The Serial Podcast, Transcripts: The 2:36 Best Buy Call Was in the Opening Statement at the 1st Trial!
I've posted 24 entries Sarah Koenig's Serial Podcast, which deals with the 1999 prosecution of 17 year-old Adnan Syed for murdering his ex-girlfriend, 18 year-old Hae Min Lee, on January 13, 1999. These posts are collected in my Legal Companion to the Serial Podcast. Today brings a new component to the podcast as Rabia Chaudry, an attorney and the sister of Adnan's best friend, has started releasing the full trial transcripts from Adnan's trials. Today, she posted a document containing jury selection and opening statements from Adnan's first trial (which ended in a mistrial). With this release, we have our first bombshell. This is from prosecutor Kevin Urick's opening statement:
Friday, December 26, 2014
A statement [by an unavailable declarant] concerning the declarant's own birth, adoption, marriage, divorce, legitimacy, relationship by blood, adoption, or marriage, ancestry, or other similar fact of personal or family history, even though declarant had no means of acquiring personal knowledge of the matter stated....
Thursday, December 25, 2014
It's a sign of the popularity of the Serial Podcast that I got multiple e-mails on Christmas Eve about a podcast about that podcast. This particular podcast was one done by the UVA Innocence Project regarding the final episode of the Serial Podcast. Both of the people who e-mailed me directed me to 24:21 of the UVA podcast. In this portion of the podcast, Deidre Enright, the director of the UVA Innocence Project, said the following about Adnan Syed's trial counsel:
"But, most of our lawyers aren't...they're kind of asleep at the wheel, and she wasn't that. And so it's good that there's physical evidence because we could probably pick away at many things she did wrong but I don't think she'd be ineffective under Strickland."
I noted in my last post that it would be my final post on the Serial Podcast unless and until (1) the full trial transcripts are released and/or (2) something happens with Adnan's appeal. The UVA podcast relates to Adnan's appeal because they're the ones petitioning for DNA testing. That said, I still don't have the full trial transcripts, and the folks at UVA do. Given that, I'm not going to attempt to second guess the conclusion of Deidre Enright. She's clearly a brilliant legal mind, and she clearly knows what she's talking about. What I do want to do in this post, however, is lay out the two different ways that a defendant can prove the ineffective assistance of counsel.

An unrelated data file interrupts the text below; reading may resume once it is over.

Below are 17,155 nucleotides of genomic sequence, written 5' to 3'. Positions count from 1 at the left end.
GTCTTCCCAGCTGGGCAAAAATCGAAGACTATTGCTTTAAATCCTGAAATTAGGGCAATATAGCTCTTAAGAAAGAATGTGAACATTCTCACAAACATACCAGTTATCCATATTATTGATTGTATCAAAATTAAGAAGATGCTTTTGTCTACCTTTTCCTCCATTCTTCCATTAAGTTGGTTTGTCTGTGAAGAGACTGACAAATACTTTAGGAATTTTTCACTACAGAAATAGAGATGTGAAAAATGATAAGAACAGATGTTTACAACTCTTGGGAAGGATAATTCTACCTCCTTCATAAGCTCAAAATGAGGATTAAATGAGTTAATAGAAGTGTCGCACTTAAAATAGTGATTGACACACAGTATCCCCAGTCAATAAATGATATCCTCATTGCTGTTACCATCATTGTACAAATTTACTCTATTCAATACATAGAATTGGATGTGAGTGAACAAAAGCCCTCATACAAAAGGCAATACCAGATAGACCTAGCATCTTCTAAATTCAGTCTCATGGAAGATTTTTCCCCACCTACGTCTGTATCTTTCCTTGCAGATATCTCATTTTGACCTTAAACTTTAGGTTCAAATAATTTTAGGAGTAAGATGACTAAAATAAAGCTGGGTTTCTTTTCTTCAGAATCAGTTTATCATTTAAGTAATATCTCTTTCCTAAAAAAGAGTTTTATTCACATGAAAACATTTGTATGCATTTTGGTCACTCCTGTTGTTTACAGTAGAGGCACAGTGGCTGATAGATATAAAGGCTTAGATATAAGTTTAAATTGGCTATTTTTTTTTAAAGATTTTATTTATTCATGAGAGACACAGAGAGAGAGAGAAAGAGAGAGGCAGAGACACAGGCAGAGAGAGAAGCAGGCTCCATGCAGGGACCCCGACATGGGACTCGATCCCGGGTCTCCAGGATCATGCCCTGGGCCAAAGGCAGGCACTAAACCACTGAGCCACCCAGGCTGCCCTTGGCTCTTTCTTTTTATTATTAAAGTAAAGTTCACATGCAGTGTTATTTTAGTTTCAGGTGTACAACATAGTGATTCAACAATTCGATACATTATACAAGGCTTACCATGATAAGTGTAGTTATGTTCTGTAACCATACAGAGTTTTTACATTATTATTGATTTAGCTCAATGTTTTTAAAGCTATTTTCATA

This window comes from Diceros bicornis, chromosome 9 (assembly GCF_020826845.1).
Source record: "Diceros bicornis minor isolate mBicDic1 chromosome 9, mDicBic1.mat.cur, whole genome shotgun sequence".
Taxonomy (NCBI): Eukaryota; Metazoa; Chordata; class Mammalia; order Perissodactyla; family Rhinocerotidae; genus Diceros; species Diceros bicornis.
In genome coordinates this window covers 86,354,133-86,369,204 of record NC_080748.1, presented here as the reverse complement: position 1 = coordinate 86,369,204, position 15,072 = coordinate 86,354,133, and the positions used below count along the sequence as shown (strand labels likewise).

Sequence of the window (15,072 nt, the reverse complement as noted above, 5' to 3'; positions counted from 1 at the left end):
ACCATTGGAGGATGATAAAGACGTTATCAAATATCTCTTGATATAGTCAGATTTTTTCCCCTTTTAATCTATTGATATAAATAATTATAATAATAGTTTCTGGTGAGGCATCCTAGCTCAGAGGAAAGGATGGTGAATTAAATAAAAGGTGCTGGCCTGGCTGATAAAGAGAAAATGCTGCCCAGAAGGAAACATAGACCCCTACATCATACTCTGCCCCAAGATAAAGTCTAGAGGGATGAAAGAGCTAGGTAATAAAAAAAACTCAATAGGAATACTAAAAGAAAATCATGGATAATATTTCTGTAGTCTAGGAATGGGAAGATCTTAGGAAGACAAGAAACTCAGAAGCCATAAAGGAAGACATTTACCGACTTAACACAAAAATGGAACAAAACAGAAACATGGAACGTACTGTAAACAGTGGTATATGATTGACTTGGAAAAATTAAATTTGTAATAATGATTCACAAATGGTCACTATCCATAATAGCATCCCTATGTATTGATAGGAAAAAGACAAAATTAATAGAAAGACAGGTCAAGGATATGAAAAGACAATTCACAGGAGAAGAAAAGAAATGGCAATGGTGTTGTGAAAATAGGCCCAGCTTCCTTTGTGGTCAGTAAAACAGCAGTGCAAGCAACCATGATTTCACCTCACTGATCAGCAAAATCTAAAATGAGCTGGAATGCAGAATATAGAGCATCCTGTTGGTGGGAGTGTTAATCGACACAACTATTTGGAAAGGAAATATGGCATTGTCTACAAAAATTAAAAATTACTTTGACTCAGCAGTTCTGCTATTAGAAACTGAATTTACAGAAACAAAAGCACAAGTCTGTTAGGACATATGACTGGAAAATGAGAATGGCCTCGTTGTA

Wednesday, December 24, 2014
I was saddened to learn today that Jeremy Blumenthal, a professor at the Syracuse University College of Law, had passed away. I met Jeremy at the AALS Conference in 2011, where he was presenting his poster, Abortion Jurisprudence and Empirical Evidence. He was also one of the co-authors on Modern Scientific Evidence: The Law and Science of Expert Testimony. I didn't know Jeremy that well, but we corresponded a few times over the years, and he always seemed to be a nice, smart, and passionate person. I send my best condolences to his family and the Syracuse community.
Torture Memo: D.C. Court Finds Sufficient Evidence to Support FSIA "Terrorism Exception" in North Korea Case
The Foreign Sovereign Immunities Act (FSIA) provides that
Subject to existing international agreements to which the United States is a party at the time of enactment of this Act a foreign state shall be immune from the jurisdiction of the courts of the United States and of the States except as provided in sections 1605 to 1607 of this chapter.
That said, FSIA contains a "terrorism exception," which negates immunity in cases involving acts such as state-sponsored torture and extrajudicial killing. In Han Kim v. Democratic People's Republic of Korea, 2014 WL 7269560 (D.C. Cir. 2014), "the family of Reverend Dong Shik Kim sued the North Korean government alleging that it abducted him, confined him to a kwan-li-so—a political penal-labor colony—tortured him, and, ultimately, killed him." When North Korea failed to appear, the Kims asked for a default judgment because they had presented sufficient evidence that the "terrorism exception" applied. The district court denied the motion "because the Kims had failed to produce 'first-hand evidence' of what happened to the Reverend." What happened on appeal?
Tuesday, December 23, 2014
Federal Rule of Evidence 607 provides that
Any party, including the party that called the witness, may attack the witness’s credibility.
On the other hand, Ohio Rule of Evidence 607 reads as follows:
(A) Who may impeach. The credibility of a witness may be attacked by any party except that the credibility of a witness may be attacked by the party calling the witness by means of a prior inconsistent statement only upon a showing of surprise and affirmative damage. This exception does not apply to statements admitted pursuant to Evid.R. 801(D)(1)(A), 801(D)(2), or 803.
(B) Impeachment: reasonable basis. A questioner must have a reasonable basis for asking any question pertaining to impeachment that implies the existence of an impeaching fact.
In State v. McKinney, 2014 WL 7226330 (Ohio App. 6th 2014), the Court of Appeals of Ohio noted that "Evid.R. 607(A) clearly allows an attack on a witness' credibility although it restricts such attacks by the party calling the witness." As the language of Rule 607(A) makes clear, however, that's not really the case.